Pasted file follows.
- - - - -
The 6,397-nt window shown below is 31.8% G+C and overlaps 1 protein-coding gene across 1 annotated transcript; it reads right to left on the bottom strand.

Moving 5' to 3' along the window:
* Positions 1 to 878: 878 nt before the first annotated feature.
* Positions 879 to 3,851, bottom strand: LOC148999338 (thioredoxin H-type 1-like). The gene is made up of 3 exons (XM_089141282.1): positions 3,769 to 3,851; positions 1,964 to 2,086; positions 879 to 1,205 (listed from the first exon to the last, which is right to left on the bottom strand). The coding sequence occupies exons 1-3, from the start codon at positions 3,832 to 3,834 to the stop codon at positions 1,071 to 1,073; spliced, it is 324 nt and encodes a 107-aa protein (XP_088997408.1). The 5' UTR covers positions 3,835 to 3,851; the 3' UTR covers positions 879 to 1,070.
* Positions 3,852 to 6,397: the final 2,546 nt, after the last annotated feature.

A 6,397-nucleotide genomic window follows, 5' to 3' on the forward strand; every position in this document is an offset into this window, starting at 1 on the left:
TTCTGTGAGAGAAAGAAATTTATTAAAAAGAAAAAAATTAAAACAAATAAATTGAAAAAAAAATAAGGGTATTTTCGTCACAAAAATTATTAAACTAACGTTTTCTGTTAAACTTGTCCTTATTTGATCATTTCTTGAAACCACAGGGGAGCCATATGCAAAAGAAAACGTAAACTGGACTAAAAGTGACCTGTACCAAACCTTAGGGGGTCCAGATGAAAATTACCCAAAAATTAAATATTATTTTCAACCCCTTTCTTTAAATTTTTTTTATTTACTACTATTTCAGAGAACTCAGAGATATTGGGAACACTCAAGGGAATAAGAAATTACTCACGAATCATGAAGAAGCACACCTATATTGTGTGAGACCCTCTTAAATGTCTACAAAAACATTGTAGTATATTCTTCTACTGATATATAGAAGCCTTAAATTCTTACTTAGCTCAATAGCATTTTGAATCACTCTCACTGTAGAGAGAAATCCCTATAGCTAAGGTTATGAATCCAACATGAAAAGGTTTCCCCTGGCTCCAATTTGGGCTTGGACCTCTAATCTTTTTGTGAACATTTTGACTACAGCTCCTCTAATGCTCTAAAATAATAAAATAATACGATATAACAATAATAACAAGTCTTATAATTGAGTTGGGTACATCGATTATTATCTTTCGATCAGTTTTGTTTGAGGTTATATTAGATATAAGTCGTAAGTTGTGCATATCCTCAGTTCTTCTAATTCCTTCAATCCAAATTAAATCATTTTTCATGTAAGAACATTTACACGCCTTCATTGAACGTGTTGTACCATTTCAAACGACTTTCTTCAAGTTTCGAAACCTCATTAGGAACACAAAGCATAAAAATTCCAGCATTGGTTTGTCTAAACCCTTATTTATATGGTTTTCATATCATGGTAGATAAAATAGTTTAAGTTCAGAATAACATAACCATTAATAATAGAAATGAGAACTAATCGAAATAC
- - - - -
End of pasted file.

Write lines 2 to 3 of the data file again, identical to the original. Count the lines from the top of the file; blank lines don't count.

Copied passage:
Moving 5' to 3' along the window:
* Positions 1 to 878: 878 nt before the first annotated feature.